I admit:  It is hard to get past the familiarity of the John 3:16 reference.  To do so, we need to look again at the whole context of these words.  Jesus was in a conversation with Nicodemus, a religious leader and insider who had an undeniable but secret interest in who Jesus was and what he had been teaching.  So he makes a visit in the dark of night to talk with Jesus about his awareness of being from God.  Jesus tells him that he would need to be “born again” before he could enter the kingdom of God.  This leads to Nicodemus asking how he could ever be born again, missing the spiritual sense of what Jesus was saying.  Jesus provided an answer, with a little chiding about him being a teacher but not knowing, that included a reference to the Numbers text (21:4-9) we heard earlier, about the serpent held up on the pole as visual antidote for the Israelites to the poison of the snakes biting and killing them in the wilderness.  Jesus wanted him to know that the Son of Man must also be lifted up, that whoever sees him could believe and have eternal life.

The word “believe” here is in the present tense, emphasizing present and continual action, anchored in past action.  John wanted his readers to know that belief in Jesus was not a one-time spiritual decision, but an ongoing embrace of their faith.  It wasn’t signing onto a set of beliefs or joining a religion.  It was a way of life.  “Eternal life” here is another one of those words we don’t fully understand.  Our thinking usually goes right to life after death.  But the people of Jesus’ and John’s time would have understood these words to mean life with God in the future but also one they began right then and there in their present.  It was a present reality, in the presence of God. It was the kind of life God always intended for humankind; one they could be reborn into through the Spirit of God.  It was one that would be radically different from their former existence.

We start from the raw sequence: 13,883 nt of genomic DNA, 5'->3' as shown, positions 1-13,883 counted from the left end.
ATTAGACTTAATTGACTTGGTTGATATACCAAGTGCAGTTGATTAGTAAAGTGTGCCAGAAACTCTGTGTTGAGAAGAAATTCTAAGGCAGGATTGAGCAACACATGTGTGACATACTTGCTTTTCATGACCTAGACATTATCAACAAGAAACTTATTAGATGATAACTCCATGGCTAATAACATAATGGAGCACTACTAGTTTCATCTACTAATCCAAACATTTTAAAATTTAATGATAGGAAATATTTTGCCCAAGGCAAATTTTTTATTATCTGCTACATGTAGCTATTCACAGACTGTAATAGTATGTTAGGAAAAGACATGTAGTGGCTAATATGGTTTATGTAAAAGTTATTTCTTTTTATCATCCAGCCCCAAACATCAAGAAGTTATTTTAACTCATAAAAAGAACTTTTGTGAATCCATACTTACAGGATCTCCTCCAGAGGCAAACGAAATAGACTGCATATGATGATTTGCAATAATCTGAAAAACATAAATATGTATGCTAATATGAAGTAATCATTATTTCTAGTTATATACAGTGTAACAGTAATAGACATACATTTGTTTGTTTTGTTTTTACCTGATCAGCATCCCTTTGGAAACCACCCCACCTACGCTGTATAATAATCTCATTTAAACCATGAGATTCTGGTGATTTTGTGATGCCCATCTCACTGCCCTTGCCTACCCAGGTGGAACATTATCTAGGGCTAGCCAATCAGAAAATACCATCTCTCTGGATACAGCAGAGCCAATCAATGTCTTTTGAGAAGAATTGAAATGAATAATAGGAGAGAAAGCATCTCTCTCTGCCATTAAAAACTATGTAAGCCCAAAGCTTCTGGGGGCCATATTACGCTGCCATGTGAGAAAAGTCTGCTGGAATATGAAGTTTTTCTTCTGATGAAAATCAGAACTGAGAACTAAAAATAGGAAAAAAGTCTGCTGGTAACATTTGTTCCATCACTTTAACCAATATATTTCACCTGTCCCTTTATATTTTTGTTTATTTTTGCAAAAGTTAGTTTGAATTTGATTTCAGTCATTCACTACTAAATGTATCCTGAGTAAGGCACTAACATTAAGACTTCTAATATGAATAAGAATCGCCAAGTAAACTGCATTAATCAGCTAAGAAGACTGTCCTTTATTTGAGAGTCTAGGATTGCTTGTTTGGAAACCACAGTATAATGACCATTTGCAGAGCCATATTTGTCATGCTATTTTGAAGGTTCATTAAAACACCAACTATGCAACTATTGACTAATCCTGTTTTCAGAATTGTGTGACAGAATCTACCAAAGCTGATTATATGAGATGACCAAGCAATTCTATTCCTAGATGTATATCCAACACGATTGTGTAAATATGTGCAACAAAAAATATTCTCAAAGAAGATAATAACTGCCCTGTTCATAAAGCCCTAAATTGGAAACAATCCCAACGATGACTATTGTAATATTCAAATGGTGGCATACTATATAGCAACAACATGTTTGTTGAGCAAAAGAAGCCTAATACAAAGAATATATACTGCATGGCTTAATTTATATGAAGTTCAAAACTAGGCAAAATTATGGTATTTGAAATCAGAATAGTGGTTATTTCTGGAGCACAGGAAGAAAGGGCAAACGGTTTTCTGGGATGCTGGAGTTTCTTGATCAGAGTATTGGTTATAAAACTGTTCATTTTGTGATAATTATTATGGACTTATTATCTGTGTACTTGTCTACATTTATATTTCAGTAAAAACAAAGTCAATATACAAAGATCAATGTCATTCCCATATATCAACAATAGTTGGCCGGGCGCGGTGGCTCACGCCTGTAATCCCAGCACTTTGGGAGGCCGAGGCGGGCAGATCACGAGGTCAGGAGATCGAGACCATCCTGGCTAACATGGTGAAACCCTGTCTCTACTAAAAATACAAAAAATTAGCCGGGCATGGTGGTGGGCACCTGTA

It appears that we, especially in Western Christianity, become like Nicodemus or Rollin Stewart, in missing what these words are all about.  A look at our society, our churches, our world seem to indicate we know very little of real belief or the characteristics of eternal life. How have you viewed “belief,” and “eternal life”?

We are invited by this Gospel to believe.  Such belief is not giving assent to propositional truths, nor a one-time expression of faith, but a continual embracing of Jesus as our Savior.  It is living, organic, and dynamic, not something so static as can be written with ink on sign we hold up to the world.  It is not just believing in a God of the past, or of one will greet us when we die.  No, it is placing faith in a God who is alive and active in our present.  It is looking up from the life-threatening bites of the serpents in our lives to the life-saving action of the Jesus who came into our world.

This kind of belief leads right into what “eternal life” is all about.  This kind of belief in Jesus begins eternal life.  The characteristics of this life become accessible and apparent right here in the now.  Having eternal life is not something you dream about or wait for, although it is something in the future as well.  What Jesus wanted his world and ours to know is that eternal life is to be the way we live in the present reality of the love of the resurrection life Jesus has provided in Jesus.  It is a whole new mode of being, a brand new life, a completely different kind of human existence.  It was right in front of them as he stood there.  And it is right in front of us as well.  Do you know about this kind of living or are you more in the perishing mode?  Are we living without an awareness of what we are lifting up to the world?  Are you living your life without really living your life? Are you and I providing a witness to our family, our neighbors, our friends, our enemies, and to the world God so loved of what real, eternal life really looks like?

Imagine the difference that can be made in our lifetime if we truly believe.  Nietzsche wanted Christians to know: If you want me to believe in your Redeemer, you had better look a little more redeemed.[ii] I believe that is our call from this text today, as we lift up the Redeemer, to look a little more redeemed.